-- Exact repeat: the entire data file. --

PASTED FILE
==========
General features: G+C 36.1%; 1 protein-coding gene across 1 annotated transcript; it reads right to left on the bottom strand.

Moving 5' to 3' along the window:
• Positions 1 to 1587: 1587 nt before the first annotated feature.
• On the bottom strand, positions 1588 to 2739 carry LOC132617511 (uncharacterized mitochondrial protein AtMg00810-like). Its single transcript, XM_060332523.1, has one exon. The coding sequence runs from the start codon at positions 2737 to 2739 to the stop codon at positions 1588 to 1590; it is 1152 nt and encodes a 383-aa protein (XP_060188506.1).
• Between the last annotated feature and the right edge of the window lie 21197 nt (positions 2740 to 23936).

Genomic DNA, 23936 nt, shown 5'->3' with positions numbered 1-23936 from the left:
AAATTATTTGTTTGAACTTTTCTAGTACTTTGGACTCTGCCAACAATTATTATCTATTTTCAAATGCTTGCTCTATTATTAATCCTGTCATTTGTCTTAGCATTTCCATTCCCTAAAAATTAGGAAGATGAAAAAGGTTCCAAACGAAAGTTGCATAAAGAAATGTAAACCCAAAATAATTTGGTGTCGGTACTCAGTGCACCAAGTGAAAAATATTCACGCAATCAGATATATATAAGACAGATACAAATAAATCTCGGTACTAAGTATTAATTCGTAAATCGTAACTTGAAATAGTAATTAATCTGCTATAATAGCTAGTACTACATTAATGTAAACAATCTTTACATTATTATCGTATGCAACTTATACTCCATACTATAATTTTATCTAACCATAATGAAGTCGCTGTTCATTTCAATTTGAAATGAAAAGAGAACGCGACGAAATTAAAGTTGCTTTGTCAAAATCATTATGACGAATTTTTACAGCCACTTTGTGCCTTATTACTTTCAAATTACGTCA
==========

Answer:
General features: G+C 36.1%; 1 protein-coding gene across 1 annotated transcript; it reads right to left on the bottom strand.

Moving 5' to 3' along the window:
• Positions 1 to 1587: 1587 nt before the first annotated feature.
• On the bottom strand, positions 1588 to 2739 carry LOC132617511 (uncharacterized mitochondrial protein AtMg00810-like). Its single transcript, XM_060332523.1, has one exon. The coding sequence runs from the start codon at positions 2737 to 2739 to the stop codon at positions 1588 to 1590; it is 1152 nt and encodes a 383-aa protein (XP_060188506.1).
• Between the last annotated feature and the right edge of the window lie 21197 nt (positions 2740 to 23936).

Genomic DNA, 23936 nt, shown 5'->3' with positions numbered 1-23936 from the left:
AAATTATTTGTTTGAACTTTTCTAGTACTTTGGACTCTGCCAACAATTATTATCTATTTTCAAATGCTTGCTCTATTATTAATCCTGTCATTTGTCTTAGCATTTCCATTCCCTAAAAATTAGGAAGATGAAAAAGGTTCCAAACGAAAGTTGCATAAAGAAATGTAAACCCAAAATAATTTGGTGTCGGTACTCAGTGCACCAAGTGAAAAATATTCACGCAATCAGATATATATAAGACAGATACAAATAAATCTCGGTACTAAGTATTAATTCGTAAATCGTAACTTGAAATAGTAATTAATCTGCTATAATAGCTAGTACTACATTAATGTAAACAATCTTTACATTATTATCGTATGCAACTTATACTCCATACTATAATTTTATCTAACCATAATGAAGTCGCTGTTCATTTCAATTTGAAATGAAAAGAGAACGCGACGAAATTAAAGTTGCTTTGTCAAAATCATTATGACGAATTTTTACAGCCACTTTGTGCCTTATTACTTTCAAATTACGTCA